Legion Organization

Legatus

Tribunus Laticlavius
    Tribuni Angusticlavi

Praefectus Castrorum

Primus Pilus

Princeps

Centurion
    Optio
    Signifer
    Tesserarius
    Custos Armorum
Imperial Legion Structure

A legion was divided into 10 cohorts. The first cohort (800 men) was organized into five double centuries. Each of the other 9 cohorts averaged 480 men apiece and were broken down into three two century maniples (160 men). Each century (80 men) consisted of 10 contuburnia (6-10 men). Full strength was rare because frequently men were sick, absent on leave or posted to other duties. There was also a cavalry contingent of 120 men (four turmae) that served as scouts and dispatch riders. When you add in the officers, medics, engineers and clerks a legion totalled roughly 5,500 men.

Command Structure

The commander, a Legate, was of senator status. His second in command was a Tribunus Laticlavius (a senatorial designate). There were five equestrian Tribuni Augusticlavi who typically had prior military experience leading auxiliary units, but they occupied headquarters staff positions. The third in command was the Praefectus Castrorum (a former Primus Pilus, Tribune or Prefect). The forth was the Primus Pilus (first file), the legion's head centurion, and Parker argues that there were actually two primi pili: one led the 1st cohort and the second was attached to the legion headquarters (the Principia). In 5th place was the Princeps (who also handled training).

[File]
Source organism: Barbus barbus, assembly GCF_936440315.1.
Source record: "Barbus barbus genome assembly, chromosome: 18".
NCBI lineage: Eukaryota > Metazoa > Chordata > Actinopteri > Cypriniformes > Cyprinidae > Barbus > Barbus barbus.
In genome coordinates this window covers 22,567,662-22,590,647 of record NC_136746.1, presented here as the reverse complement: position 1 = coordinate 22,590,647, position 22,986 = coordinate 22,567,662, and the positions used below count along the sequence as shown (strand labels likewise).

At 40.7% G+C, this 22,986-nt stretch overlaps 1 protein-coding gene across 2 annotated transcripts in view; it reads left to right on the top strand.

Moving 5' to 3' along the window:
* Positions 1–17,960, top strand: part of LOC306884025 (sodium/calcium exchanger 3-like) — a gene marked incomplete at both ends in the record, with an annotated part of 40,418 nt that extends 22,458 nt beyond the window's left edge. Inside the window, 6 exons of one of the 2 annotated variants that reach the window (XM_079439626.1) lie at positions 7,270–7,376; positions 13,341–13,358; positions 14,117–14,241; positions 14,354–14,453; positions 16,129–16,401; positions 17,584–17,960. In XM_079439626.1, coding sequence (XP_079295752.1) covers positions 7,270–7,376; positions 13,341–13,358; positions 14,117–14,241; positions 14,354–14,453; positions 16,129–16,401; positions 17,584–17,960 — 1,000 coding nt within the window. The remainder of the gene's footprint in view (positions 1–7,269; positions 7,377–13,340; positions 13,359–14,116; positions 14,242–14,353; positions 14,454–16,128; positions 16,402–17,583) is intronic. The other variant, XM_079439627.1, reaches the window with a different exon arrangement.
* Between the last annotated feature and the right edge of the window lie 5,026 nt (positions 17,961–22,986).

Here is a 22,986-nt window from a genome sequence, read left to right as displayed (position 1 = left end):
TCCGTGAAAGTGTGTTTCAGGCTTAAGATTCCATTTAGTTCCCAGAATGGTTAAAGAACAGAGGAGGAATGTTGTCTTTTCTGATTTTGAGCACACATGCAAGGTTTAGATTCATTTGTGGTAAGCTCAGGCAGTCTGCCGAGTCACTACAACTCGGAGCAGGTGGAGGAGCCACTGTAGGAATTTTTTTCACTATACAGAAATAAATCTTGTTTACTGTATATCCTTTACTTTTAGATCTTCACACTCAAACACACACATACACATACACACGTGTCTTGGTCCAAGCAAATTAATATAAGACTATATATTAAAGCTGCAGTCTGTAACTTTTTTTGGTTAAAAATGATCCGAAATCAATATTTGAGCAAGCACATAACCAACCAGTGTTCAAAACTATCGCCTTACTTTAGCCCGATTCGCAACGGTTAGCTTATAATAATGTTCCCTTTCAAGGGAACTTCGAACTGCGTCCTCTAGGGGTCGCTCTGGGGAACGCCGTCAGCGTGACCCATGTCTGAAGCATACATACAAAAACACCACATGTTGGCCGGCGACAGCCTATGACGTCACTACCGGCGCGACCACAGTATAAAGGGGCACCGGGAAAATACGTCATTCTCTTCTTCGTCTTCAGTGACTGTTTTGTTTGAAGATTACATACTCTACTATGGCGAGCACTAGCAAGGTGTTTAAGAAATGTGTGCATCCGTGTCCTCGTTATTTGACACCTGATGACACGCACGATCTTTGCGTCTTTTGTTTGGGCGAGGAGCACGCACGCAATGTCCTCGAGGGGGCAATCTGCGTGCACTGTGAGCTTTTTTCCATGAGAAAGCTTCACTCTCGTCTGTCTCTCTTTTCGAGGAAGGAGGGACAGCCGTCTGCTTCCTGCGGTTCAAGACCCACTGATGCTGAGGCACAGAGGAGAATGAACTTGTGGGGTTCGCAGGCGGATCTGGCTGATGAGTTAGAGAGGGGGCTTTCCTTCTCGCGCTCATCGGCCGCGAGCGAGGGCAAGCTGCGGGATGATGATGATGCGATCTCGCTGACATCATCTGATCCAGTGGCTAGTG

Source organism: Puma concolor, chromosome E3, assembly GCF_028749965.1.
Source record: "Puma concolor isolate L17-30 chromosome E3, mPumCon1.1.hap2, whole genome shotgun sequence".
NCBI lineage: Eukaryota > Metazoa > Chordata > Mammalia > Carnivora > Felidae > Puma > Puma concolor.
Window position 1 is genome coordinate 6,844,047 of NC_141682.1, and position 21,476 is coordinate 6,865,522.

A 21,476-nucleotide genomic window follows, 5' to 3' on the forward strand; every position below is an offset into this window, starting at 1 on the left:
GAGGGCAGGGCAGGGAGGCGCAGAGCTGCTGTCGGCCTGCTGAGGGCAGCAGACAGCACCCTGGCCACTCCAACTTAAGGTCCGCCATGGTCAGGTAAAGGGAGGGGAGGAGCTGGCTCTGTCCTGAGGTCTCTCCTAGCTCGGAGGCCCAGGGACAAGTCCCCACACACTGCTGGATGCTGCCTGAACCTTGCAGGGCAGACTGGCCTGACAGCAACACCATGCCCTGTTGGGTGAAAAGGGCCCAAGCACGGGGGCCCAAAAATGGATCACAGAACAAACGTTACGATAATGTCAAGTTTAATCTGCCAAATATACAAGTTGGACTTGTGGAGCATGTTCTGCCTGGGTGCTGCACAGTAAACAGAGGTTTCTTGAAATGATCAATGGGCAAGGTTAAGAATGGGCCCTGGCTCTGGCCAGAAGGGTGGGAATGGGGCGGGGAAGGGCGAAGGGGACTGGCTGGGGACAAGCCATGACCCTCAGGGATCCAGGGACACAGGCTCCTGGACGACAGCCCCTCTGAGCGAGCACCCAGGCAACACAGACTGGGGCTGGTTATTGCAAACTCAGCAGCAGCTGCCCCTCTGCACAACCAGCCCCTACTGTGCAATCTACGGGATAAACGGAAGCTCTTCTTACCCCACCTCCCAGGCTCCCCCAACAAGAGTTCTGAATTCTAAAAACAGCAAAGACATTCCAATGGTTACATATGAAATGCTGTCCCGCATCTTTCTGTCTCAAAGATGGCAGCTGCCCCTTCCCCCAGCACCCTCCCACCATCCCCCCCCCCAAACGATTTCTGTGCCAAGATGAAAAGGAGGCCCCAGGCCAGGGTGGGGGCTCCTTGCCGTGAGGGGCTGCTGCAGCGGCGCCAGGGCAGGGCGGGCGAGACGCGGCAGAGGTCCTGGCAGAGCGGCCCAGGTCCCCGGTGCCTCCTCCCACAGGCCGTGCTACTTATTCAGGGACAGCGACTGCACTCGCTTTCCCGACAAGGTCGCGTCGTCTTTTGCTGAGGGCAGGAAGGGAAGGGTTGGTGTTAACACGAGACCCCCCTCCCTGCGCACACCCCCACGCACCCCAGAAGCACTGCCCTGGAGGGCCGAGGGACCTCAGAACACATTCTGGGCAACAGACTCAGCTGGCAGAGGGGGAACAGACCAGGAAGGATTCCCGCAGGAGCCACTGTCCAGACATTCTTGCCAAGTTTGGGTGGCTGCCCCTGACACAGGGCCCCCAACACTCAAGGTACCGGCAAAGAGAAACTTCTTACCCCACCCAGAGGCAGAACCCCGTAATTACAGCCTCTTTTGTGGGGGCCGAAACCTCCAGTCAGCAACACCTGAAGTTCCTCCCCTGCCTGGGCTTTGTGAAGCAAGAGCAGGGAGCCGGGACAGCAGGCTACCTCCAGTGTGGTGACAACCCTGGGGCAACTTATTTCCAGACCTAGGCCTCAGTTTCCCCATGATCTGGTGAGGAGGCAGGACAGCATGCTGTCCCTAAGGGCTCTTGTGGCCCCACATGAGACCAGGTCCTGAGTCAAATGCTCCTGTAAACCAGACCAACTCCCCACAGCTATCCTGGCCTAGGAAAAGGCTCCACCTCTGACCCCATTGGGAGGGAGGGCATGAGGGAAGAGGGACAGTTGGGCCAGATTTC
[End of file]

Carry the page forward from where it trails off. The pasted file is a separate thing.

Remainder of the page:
The Principia

The legion's orderly room staff, known as the Tabularium Principis, worked out of the principia and was commanded by a cornicularius (clerk). He supervised an array of subordinates who oversaw transfers, furloughs, medical reports, duty rosters, military service records, promotion records, decorations, etc.



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Cornicularius Legionis
Organization
Membership Rules and Regulations

Members must have a basic knowledge of the Roman legion as well as the minimum required equipment in order to effectively interact with the public. It is your responsibility to provide the most accurate information possible when quizzed. Do not hesitate to admit when you do not know the answer to a question or to ask someone else.

Dress and Deportment

Equipment is to be period correct and as functional as materials and cost permit.
All kit, including weapons and armour, should be inspected for cleanliness and serviceability.
All clothing will be kept clean.Proper dress will be adhered to at all times while in the public.
Absolutely NO modern day paraphernalia is permitted (i.e.: sunglasses, eyeglasses, piercings of any kind, eccentric hair colour, inappropriate visible tattoos, etc.).

Conduct in Public

Members will be polite and respectful to the public. Remember, we are here to promote our unit, and educate people about ancient Roman military life.
Members will be courteous and helpful to anyone hosting the legion.
Encampment areas are to be kept clean. Ensure that upon departure they are left cleaner than when you arrived.